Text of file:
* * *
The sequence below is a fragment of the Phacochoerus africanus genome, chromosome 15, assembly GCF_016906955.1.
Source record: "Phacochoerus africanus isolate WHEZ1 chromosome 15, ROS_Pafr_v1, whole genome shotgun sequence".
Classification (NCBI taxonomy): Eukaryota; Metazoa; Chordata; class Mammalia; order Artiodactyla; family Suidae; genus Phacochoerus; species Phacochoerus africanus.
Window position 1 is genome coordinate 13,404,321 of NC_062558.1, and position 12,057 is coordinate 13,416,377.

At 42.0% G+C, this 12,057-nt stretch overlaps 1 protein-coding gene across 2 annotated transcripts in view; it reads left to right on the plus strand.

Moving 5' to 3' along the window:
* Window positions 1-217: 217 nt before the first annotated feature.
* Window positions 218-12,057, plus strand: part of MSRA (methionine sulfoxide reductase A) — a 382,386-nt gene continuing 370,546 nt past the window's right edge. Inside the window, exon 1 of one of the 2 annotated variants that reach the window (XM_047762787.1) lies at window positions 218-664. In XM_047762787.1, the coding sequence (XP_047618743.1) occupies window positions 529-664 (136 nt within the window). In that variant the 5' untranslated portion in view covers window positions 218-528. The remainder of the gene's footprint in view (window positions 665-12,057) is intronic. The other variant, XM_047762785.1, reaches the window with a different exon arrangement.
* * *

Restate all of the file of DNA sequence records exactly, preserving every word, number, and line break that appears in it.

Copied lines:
The sequence below is a fragment of the Phacochoerus africanus genome, chromosome 15, assembly GCF_016906955.1.
Source record: "Phacochoerus africanus isolate WHEZ1 chromosome 15, ROS_Pafr_v1, whole genome shotgun sequence".
Classification (NCBI taxonomy): Eukaryota; Metazoa; Chordata; class Mammalia; order Artiodactyla; family Suidae; genus Phacochoerus; species Phacochoerus africanus.
Window position 1 is genome coordinate 13,404,321 of NC_062558.1, and position 12,057 is coordinate 13,416,377.

At 42.0% G+C, this 12,057-nt stretch overlaps 1 protein-coding gene across 2 annotated transcripts in view; it reads left to right on the plus strand.

Moving 5' to 3' along the window:
* Window positions 1-217: 217 nt before the first annotated feature.
* Window positions 218-12,057, plus strand: part of MSRA (methionine sulfoxide reductase A) — a 382,386-nt gene continuing 370,546 nt past the window's right edge. Inside the window, exon 1 of one of the 2 annotated variants that reach the window (XM_047762787.1) lies at window positions 218-664. In XM_047762787.1, the coding sequence (XP_047618743.1) occupies window positions 529-664 (136 nt within the window). In that variant the 5' untranslated portion in view covers window positions 218-528. The remainder of the gene's footprint in view (window positions 665-12,057) is intronic. The other variant, XM_047762785.1, reaches the window with a different exon arrangement.